Intervention would not be based on humanitarian concern
There is no reason to believe that the United States has any genuine interest in protecting Syrians from chemical weapons attacks. Washington dismissed out of hand evidence presented by the United Nations that the rebels used sarin gas, which is hardly what a government would do were it genuinely keen on protecting all Syrians from chemical attack, no matter which side of the conflict they’re on.
Significantly, US regime change policy in Syria antedates Syria’s civil war. The outbreak of the “Arab Spring” in Syria, and Damascus’s response to it, didn’t start the ball rolling on US efforts to force Assad from power. US regime change policy, linked to Damascus’s refusal to become a “peace-partner” with Israel, its alliance with Iran and Hezbollah, and its refusal to fully open its economy to US capital, existed long before the Syrian government cracked down on opposition forces. In fact, one element of US foreign policy was to encourage opposition to the Assad government,  that is, to foment the kind of civil unrest that eventually morphed into a full blown civil war.
Multi-party representative democracy, a tolerant attitude to dissent, and eschewal of chemical weapons, have not been relevant components of US foreign policy decision making. Indeed, Washington has shown itself willing to overlook the absence of multi-party representative democracy, to ignore an intolerant attitude to dissent, and to turn a blind eye to the deployment of chemical weapons, where US corporate interests are promoted, either directly, or indirectly through the strengthening of United States’ geostrategic position. For example, Washington and its NATO allies have adopted a tolerant attitude to the violent suppression (aided by Saudi tanks) of a Shiite rebellion in Bahrain against an absolutist Sunni monarchy, while at the same time casually dismissing the UN’s concrete suspicions that the Syrian rebels used sarin gas. Significantly, Bahrain, a paragon of free-markets and free-enterprise, is home to the US Fifth Fleet; Saudi Arabia is a source of generous profits for US oil majors and New York investment banks; and the Syrian rebels are instruments through which US foreign policy goals of regime change in Damascus are to be achieved. If US foreign policy was indeed driven by democracy-promotion, human rights objectives, and non-proliferation goals, its attitude toward Bahrain, Saudi Arabia, Qatar, the UAE, Jordan and the possibility of sarin gas use by Syrian rebels, would be very different.
There are sound strategic reasons for the Syrian army to leave chemical weapons in storage. Deploying them would play into Washington’s hands by providing the United States with a pretext to escalate its intervention in the Syrian civil war. On the other hand, any force that would benefit from a more muscular US intervention on the rebels’ behalf has an interest in manufacturing evidence of the use of chemical agents by Syrian forces. This would include the rebels themselves and those of the United States’ allies that would like Washington to refashion Syria in their political or sectarian interests.
Much as intervention by the United States is sold as a humanitarian exercise, it fails the humanitarian test on two levels. First, it would create substantial harm. US military officials have warned that direct military intervention—which would take the form of US air strikes—would create massive civilian casualties. Second, US foreign policy is based on commercial, financial, and geostrategic goals, not the promotion of multi-party representative democracy, tolerance of dissent, and anti-proliferation. This is clear from a simple examination of the countries Washington supports: those with a congenial attitude to US free enterprise and a willingness to submit to US domination, regardless of their practices in connection with multiparty representative democracy, civil liberties and weapons of mass destruction.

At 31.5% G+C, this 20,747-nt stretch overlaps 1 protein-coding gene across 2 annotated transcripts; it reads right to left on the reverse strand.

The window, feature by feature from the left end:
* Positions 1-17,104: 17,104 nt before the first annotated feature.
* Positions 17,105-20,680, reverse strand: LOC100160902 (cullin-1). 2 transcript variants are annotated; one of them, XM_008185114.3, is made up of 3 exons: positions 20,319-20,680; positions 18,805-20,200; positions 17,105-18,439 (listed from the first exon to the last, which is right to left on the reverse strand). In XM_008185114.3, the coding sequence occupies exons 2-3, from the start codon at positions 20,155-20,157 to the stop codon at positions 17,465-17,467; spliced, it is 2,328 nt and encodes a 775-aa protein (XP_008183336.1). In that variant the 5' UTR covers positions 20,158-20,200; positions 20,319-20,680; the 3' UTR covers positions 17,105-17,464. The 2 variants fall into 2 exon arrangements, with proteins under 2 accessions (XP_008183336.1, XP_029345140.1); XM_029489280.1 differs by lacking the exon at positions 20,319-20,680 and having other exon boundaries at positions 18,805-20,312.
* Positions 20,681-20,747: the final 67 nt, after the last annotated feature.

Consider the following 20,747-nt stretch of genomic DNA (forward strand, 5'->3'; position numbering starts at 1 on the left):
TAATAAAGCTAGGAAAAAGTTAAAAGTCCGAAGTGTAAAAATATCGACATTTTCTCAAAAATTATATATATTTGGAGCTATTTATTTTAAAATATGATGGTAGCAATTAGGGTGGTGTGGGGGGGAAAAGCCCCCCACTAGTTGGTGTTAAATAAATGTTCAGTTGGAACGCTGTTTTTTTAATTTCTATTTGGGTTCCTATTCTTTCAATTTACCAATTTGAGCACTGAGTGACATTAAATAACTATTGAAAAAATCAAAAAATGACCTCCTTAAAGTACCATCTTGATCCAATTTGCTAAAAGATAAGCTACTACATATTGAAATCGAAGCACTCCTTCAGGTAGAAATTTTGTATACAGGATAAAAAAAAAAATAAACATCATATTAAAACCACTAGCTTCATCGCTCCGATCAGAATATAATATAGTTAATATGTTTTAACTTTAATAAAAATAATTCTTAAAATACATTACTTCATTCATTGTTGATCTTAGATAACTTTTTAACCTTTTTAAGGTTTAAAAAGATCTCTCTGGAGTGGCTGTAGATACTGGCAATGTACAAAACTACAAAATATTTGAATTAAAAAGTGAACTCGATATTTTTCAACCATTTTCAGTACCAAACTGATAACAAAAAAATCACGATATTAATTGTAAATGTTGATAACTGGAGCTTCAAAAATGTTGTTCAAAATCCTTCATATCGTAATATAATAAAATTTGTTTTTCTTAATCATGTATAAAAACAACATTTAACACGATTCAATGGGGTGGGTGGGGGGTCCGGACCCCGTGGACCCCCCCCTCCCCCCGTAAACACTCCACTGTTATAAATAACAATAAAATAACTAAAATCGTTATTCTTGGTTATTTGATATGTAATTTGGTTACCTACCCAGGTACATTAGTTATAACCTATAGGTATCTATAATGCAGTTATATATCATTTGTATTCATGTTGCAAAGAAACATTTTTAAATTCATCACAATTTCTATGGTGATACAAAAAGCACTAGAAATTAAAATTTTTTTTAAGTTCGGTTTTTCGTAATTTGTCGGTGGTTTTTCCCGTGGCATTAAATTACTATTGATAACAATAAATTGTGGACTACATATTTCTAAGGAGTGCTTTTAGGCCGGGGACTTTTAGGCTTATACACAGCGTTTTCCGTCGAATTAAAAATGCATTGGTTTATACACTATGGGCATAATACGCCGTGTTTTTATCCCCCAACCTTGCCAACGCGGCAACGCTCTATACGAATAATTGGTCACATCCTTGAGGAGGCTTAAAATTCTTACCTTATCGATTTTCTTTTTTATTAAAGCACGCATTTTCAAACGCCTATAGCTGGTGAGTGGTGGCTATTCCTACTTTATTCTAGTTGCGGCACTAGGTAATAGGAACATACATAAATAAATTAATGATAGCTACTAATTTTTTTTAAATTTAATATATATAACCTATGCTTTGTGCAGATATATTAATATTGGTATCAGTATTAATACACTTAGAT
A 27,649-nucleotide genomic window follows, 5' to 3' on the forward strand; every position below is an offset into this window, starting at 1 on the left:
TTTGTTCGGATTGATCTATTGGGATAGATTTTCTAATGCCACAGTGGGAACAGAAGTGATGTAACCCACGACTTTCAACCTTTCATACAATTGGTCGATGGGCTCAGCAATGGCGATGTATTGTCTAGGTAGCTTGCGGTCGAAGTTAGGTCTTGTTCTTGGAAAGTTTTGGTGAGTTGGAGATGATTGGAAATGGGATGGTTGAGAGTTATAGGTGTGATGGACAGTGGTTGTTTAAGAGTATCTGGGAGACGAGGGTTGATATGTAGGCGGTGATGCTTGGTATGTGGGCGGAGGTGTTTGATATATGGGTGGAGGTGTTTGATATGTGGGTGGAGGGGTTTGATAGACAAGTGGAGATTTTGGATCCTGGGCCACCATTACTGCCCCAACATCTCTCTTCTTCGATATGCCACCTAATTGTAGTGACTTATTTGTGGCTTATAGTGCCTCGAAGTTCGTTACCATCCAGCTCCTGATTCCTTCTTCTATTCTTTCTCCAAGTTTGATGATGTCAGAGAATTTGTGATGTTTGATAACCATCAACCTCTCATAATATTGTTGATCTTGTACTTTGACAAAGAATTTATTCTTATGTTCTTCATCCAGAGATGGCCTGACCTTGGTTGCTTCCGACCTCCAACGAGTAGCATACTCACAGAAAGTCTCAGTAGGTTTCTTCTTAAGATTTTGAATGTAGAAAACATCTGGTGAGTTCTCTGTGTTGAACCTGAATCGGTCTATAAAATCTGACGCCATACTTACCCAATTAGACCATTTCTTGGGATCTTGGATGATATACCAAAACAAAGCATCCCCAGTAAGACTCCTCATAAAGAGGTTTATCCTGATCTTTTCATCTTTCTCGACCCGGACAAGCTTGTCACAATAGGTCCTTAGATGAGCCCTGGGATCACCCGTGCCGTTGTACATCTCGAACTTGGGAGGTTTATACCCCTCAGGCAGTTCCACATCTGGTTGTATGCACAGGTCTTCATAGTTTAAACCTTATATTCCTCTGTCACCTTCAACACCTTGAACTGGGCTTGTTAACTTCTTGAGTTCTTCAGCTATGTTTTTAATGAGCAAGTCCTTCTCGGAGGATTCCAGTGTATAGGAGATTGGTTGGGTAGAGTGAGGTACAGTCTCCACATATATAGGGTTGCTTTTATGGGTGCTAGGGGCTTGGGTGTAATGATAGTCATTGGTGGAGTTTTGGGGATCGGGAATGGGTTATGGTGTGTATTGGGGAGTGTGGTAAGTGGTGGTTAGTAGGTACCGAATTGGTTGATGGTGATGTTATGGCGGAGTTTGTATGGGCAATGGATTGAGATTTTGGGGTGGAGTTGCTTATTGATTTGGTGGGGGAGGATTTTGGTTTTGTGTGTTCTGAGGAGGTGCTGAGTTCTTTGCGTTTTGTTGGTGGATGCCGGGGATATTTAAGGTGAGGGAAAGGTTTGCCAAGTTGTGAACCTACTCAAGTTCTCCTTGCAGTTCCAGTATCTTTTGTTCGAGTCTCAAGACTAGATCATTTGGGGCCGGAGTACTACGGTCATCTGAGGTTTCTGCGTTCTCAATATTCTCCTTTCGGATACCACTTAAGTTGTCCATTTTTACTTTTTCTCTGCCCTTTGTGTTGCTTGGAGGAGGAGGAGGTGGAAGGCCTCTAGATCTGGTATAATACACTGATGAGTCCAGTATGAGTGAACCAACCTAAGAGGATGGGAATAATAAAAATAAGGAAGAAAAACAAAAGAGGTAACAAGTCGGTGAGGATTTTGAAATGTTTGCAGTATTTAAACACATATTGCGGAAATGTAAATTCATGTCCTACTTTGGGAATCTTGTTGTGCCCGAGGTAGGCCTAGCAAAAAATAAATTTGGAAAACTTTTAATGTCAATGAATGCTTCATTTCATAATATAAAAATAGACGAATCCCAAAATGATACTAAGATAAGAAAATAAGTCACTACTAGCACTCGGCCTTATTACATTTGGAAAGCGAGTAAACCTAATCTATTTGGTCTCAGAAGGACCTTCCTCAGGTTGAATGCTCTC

For all these reasons the United States should not bomb Syria, and nor should it provide military, diplomatic, or any other kind of assistance to the Syrian rebels. Of course, what it should do and what it will do are very different matters, but all the same we should be clear that the chemical weapons case against Syria is a fraud, as is the idea that direct US military intervention in the Syrian conflict would have either a humanitarian basis or humanitarian outcome.
1. Bashar al-Assad May 19, 2013 interview with Clarin newspaper and Telam news agency.
2. Adam Entous, Joshua Mitnick and Stephen Fidler, “Syria used chemical arms, Israel says”, The Wall Street Journal, April 23, 2013.
4. Alex Lantier, “UN says US-backed opposition, not Syrian regime, used poison gas”, World Socialist Web Site, May 7, 2013
5. Elisabeth Bummiler, “Military points to risks of Syrian intervention”, The New York Times, March 11, 2012.
6. Craig Whitlock, “U.S. secretly backed Syrian opposition groups, cables released by Wikileaks show”, The Washington Post, April 17, 2011.
2 thoughts on “Should the US bomb Syria?”
No,is the answer to your question Stephen.But capitalism being the predatory monster it is,it probably will bomb Syria because all nations that oppose hegemony are subject to regime change in order to crack open their economies to private investment.This,as you know,is the reason for nations like Iran and the DPRK wanting to develop an appropriate defence system so as to maintain their independence..we should all lament the loss of the USSR,The existence of this socialist country helped guarantee independence from colonialism.
I made reference to your 2005 article, “Noam Chomsky’s rogue’s gallery” in my article at moonofalabama, Syria: The Feckless Left.</A Unfortunately, I could not find the article in my files while I was writing, so I worked from memory and garbled your phraseology and meaning a bit. I hope you are able to repost that and other articles you had on blogspot. Many of them still have merit. Keep up the good work. I have learned much from you.